Why are we drawn to protecting endangered crafts and industries? Over the past 25 years, especially in the Netherlands, traditional cultures of making have come to be seen as redeemers of contemporary design, bringing historical depth and social value to a field that has been rapidly transformed by new technologies and logistical systems.
Historic ceramics industries and artisans including Royal Tichelaar Makkum, Nymphenburg and Arita have launched projects with, among others, Hella Jongerius, Studio Makkink & Bey, and Scholten & Baijings to make claims for their ongoing relevance. Meanwhile, proto-industrial local networks of small- and medium-scale producers have been celebrated in exhibitions like Industrious|Artefacts in 2011 at the Zuiderzeemuseum in Enkhuizen, which looked at the distributed manufacture of ships by ropemakers, coopers, carpenters and other skilled craftsmen. These attempts to reconcile the dynamic, fluid figure of the globally active designer with the geographically situated, traditional maker appeared to model a new relevance for crafts in the present day.
In her extended explorations of materials and local industries, from wool and oak to bone china and flax, the designer Christien Meindertsma positions craft as a way of reclaiming meaning from historical legacy and as a source of yet-to-be discovered innovation. Born in Utrecht, Meindertsma graduated from Design Academy Eindhoven in 2003 with two projects that would go on to frame her practice. She attracted a great deal of attention for the first, One Sheep Sweater, in which she produced knitted garments, each made from the wool of a single Dutch sheep. That design approach, based on one unique specimen or case study, recurred and developed in later projects such as Urchin Pouf, for which each piece used the amount of wool typically produced by one New Zealand sheep, or Tree Track, a wooden train track made from an entire beech tree from the Flevopolder. Today, fragments and prototypes of these projects populate Meindertsma’s home studio in the middle of the Netherlands, revealing the scale of her one-woman design practice amid views of her garden and the surrounding countryside, where the plant, animal and earthen subjects of her fascination are constantly visible.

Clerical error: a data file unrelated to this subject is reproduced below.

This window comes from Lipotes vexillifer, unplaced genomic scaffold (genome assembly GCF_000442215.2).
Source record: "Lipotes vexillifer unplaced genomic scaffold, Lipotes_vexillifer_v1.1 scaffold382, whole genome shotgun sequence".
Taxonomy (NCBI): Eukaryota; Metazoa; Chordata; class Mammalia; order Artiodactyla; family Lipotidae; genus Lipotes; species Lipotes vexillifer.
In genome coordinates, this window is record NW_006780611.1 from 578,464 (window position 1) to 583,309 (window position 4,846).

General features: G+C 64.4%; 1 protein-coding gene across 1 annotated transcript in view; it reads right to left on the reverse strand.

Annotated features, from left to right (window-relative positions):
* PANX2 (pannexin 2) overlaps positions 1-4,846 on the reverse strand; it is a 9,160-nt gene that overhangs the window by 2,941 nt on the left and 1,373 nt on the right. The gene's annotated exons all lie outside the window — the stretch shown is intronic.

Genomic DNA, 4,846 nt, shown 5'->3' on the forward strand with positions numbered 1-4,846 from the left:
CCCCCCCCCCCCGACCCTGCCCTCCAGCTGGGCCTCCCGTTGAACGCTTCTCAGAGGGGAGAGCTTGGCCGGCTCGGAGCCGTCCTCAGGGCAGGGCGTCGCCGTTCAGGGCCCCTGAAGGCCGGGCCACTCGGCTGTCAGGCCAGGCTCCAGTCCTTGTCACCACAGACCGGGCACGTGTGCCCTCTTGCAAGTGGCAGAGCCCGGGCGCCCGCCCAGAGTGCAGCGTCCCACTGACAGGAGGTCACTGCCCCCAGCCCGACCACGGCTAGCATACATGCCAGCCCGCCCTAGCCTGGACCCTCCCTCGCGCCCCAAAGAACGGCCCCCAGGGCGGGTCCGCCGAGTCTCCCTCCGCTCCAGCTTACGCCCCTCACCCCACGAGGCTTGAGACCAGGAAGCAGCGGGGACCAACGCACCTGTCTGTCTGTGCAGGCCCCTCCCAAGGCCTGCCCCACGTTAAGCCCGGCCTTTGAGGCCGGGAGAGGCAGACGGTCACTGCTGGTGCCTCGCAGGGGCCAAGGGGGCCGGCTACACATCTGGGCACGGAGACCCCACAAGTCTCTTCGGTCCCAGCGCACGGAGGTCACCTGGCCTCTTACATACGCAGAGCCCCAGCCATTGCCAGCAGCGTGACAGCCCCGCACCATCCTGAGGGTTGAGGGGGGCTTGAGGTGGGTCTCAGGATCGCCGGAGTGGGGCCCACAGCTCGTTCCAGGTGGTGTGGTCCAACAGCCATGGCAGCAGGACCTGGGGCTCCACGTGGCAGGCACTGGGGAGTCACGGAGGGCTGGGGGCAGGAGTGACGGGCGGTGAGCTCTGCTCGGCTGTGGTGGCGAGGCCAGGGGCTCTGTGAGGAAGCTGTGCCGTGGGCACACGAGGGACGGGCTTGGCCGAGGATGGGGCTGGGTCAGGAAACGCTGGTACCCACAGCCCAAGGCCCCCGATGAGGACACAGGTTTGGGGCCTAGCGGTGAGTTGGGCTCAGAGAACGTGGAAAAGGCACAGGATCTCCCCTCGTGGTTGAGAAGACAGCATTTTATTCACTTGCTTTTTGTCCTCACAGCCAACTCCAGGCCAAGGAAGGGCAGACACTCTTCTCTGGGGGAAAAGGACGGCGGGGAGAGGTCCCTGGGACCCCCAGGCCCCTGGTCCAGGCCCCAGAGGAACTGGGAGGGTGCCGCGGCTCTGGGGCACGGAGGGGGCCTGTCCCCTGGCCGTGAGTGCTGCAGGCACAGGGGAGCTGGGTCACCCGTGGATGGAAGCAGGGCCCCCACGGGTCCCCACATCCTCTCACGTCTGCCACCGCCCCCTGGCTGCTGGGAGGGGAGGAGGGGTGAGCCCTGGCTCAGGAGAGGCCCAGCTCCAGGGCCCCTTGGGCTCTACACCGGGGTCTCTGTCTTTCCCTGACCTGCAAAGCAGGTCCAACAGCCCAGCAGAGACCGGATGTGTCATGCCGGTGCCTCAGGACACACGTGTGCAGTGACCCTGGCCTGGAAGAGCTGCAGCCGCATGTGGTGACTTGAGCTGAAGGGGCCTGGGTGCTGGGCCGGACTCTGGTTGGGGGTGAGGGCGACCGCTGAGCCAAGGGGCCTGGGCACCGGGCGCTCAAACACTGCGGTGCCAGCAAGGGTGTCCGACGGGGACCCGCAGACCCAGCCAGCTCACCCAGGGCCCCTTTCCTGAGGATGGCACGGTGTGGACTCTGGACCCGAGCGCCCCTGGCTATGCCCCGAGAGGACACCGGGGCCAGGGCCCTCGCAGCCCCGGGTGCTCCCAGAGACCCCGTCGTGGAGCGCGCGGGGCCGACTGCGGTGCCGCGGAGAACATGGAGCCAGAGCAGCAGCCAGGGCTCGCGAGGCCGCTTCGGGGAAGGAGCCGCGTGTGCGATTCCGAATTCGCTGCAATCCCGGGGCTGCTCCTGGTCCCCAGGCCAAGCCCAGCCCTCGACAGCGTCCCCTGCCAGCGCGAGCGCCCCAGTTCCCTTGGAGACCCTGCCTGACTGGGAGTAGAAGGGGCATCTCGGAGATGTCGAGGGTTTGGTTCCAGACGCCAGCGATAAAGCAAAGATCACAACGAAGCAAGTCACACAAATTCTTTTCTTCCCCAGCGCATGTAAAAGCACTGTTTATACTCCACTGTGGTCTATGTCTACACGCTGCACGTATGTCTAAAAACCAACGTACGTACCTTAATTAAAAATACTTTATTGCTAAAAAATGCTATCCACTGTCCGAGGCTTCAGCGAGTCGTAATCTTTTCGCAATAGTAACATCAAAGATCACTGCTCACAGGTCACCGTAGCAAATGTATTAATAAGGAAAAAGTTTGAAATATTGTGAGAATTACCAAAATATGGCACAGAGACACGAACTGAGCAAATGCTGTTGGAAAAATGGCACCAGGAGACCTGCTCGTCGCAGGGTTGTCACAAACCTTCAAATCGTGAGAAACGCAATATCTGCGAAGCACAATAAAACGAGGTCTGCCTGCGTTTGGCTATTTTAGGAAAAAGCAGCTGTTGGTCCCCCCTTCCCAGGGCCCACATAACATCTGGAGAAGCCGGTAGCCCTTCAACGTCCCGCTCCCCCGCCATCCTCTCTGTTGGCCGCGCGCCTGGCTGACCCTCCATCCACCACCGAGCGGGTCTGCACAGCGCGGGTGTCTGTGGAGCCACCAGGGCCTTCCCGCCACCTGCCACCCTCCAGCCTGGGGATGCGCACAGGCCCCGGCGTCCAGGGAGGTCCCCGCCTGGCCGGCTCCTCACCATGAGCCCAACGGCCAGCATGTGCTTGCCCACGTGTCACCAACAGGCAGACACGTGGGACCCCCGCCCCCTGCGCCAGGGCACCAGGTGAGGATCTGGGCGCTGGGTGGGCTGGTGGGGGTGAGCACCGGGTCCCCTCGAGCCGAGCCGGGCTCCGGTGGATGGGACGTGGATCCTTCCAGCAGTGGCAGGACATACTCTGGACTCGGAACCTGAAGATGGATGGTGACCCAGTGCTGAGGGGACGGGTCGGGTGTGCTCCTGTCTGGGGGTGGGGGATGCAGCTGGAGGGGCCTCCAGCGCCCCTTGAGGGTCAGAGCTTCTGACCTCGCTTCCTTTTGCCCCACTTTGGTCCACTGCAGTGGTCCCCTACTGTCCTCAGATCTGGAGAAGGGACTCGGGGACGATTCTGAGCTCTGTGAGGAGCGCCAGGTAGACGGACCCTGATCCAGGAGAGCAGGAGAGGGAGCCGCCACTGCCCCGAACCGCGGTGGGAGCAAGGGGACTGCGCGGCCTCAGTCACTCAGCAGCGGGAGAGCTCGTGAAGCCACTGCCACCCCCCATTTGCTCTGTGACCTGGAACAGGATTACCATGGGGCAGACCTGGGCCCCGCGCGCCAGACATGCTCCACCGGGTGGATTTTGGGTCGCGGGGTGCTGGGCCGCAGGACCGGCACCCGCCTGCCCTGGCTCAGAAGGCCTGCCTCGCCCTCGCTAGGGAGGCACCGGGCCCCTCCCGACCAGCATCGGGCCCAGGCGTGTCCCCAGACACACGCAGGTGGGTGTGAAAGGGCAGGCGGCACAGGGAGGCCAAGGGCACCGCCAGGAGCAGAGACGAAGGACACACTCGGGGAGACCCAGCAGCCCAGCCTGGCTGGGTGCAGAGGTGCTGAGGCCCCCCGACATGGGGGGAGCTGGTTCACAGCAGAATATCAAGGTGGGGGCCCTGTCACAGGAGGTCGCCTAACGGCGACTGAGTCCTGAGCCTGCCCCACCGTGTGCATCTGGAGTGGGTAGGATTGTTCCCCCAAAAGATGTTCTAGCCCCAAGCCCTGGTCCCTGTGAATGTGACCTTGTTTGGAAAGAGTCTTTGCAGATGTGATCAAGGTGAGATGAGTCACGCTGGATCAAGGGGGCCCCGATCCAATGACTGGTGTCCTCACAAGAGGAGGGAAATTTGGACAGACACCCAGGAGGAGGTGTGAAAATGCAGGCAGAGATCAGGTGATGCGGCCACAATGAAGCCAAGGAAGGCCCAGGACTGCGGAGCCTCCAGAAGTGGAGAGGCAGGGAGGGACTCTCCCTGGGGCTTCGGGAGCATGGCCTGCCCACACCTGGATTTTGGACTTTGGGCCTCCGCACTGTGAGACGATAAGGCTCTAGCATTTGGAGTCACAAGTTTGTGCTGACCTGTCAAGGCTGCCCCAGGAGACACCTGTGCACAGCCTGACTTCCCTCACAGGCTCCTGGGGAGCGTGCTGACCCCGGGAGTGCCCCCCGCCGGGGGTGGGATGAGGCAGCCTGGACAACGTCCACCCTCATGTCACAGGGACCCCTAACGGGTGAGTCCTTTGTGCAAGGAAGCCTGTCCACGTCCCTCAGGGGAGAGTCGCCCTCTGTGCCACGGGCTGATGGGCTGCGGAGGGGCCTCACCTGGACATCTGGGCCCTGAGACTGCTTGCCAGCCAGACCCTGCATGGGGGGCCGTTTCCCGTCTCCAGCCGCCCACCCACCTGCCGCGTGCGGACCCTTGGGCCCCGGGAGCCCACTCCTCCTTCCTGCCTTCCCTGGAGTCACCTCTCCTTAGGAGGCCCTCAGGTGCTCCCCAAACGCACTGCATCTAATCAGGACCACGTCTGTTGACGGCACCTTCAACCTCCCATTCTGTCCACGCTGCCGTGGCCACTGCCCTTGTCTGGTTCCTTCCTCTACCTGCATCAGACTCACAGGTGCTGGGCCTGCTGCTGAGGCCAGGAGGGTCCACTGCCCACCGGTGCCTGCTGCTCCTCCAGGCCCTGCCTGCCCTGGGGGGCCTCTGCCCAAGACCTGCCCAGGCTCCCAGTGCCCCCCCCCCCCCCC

That quiet scene, however, belies the other side of her practice, which revolves around the complexity of the large-scale industries and systems behind everyday objects. Her second graduation project, Checked Baggage (which she published as a book in 2004), indexed the items confiscated by security at Schiphol Airport as a material consequence of the mounting security in the wake of September 11 and the assassination of Dutch politician Pim Fortuyn in 2002. This form of investigation would be developed further through projects like PIG 05049, which tracked myriad uses of the parts of a single pig in cosmetics, medicine, photo paper and more. Similarly, in Bottom Ash Observatory, she filtered materials including silver and zinc from 25kg of ash left after waste combustion in an incinerator. In these works, Meindertsma confronts and makes sense of daunting, vast phenomena in the contemporary material landscape by zooming into the smallest isolatable element – from a human, animal, or plant, through to a specific place. These, she dissects as synecdoches.